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Chris AndrewsFlag for United States of America

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How do I splice in an rc filter with a 2200 microFarad cap and a series 25 Ohm resistor?


I've got a wireless headset for listening to my tv through the headphones, it has an fm transmitter that plugs into my tv/cable-box audio out.

The system works great on batteries, but I would love to be able to plug the transmitter into the outlet so I can just leave it on all the time.

Trouble is, with the transmitter plugged in instead of on batteries, there is a loud AC hum in the sound.

Looking around online, I found a comment from someone who experienced the same thing and fixed it like this:

"I cut into the leads from the power supply and installed an R-C filter consisting of a 2200 microFarad cap and a series 25 Ohm resistor"

Now, I know how to splice wires together - and I'm assuming I can get what I need at radio shack....

But what exactly do I need - is this a single piece, or do I need to get a 2200 microFarad cap and 25 Ohm resistor and put them together somehow?

A brief tutorial on what I need and how to do this would be very helpful!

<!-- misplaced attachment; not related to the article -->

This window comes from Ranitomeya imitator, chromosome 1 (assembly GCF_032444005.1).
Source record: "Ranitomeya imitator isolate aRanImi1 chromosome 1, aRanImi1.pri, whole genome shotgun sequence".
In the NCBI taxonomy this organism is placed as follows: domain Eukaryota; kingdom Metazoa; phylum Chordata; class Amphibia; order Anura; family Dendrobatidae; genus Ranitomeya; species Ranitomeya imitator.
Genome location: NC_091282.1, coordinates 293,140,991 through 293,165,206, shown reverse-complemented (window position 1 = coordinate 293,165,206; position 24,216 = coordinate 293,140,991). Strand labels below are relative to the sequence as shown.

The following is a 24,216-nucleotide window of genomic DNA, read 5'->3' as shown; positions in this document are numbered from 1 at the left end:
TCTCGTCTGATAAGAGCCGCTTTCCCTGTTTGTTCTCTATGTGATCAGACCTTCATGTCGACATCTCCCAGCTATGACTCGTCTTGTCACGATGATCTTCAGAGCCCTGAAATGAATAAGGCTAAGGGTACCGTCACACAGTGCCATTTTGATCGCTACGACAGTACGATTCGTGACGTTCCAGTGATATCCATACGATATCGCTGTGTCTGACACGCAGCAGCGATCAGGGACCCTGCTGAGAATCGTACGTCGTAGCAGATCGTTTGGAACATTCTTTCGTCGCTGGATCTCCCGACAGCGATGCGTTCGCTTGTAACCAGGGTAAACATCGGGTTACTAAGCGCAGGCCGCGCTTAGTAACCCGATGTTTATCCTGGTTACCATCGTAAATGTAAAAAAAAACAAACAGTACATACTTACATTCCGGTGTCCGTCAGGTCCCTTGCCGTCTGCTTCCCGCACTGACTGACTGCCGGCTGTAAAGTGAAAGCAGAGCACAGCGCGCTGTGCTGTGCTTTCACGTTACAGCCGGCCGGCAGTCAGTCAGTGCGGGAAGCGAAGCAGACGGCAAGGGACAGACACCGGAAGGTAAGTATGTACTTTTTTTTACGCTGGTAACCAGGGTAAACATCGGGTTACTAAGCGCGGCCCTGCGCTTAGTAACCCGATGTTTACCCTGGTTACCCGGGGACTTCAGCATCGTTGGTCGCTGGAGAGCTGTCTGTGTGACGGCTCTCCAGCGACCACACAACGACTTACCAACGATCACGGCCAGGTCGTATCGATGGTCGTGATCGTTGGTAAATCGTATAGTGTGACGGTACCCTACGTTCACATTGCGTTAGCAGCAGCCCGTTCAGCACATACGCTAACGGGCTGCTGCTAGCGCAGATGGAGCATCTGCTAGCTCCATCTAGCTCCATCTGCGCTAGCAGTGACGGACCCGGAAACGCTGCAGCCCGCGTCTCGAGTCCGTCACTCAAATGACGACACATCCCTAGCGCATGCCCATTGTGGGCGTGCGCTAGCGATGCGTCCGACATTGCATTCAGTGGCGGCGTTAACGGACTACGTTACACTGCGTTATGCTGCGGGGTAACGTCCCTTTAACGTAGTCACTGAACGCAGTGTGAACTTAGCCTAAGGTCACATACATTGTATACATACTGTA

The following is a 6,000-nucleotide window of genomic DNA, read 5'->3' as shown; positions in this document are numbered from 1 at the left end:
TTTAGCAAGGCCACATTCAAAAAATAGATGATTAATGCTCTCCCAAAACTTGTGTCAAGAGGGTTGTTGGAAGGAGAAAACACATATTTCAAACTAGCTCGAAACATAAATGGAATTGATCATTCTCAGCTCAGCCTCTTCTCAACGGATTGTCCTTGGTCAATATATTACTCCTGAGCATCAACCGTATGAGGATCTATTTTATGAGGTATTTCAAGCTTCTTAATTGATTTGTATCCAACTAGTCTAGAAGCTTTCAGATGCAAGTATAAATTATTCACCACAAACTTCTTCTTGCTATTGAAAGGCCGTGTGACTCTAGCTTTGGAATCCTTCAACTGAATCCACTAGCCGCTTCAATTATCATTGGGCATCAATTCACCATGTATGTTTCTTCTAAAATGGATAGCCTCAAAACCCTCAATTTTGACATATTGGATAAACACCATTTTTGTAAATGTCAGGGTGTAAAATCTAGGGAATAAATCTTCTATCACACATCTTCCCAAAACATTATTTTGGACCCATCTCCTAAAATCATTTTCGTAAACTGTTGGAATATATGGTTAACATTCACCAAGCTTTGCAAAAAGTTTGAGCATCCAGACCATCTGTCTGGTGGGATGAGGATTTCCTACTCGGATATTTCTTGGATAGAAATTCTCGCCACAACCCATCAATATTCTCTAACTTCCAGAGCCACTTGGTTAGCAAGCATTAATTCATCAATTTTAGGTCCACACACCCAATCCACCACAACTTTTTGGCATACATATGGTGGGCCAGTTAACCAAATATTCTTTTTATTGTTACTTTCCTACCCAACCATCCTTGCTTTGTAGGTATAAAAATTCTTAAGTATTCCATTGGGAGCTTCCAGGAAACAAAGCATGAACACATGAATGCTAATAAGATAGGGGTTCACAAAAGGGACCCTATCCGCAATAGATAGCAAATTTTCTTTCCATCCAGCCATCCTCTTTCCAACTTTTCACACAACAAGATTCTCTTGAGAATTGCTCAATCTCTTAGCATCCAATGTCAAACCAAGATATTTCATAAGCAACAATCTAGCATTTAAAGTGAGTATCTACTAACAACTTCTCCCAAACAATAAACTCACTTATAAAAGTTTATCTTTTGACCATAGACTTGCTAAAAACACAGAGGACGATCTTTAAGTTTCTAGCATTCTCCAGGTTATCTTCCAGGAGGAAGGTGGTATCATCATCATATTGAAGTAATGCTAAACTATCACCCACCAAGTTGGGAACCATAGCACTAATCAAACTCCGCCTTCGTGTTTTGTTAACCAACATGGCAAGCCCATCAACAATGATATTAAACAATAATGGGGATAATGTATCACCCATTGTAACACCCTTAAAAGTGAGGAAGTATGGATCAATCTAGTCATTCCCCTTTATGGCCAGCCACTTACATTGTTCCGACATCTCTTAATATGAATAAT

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Dave Baldwin
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Got it, thank you very much :)
You're welcome.
As I am looking up the parts here, I'm realizing these are just something I splice into the power cord. Do they sell ready made filters like this that I can just plug in and then plug the power supply cord into?

If not, perhaps the folks at radio shack can show me how to put it together :)
The filter that you need has to go 'inside' the unit.  A filter on the AC power line won't help your problem and won't use the parts that you mentioned.  If your unit is two separate pieces with a 'wall-wart' power supply that has a cord connected to the transmitter, then you could probably install your filter in that cord because that's after the AC power is converted to DC.  Check and make sure the 'wall-wart' says that it supplies DC and not AC.
This is what I am using for the power supply, as one did not come with the headsets/transmitter:
That looks fine.  You can either cut the cord to splice the filter in or find another box to put it in.  Another box requires another connector.  Or you can just split the wires inside the box to connect to the filter.  In any case, this is not just 'plug-in' thing, you will have to do some wiring and soldering yourself.  Do you have a friend that does things like this?
Maybe... I'll ask around :)

Thanks again!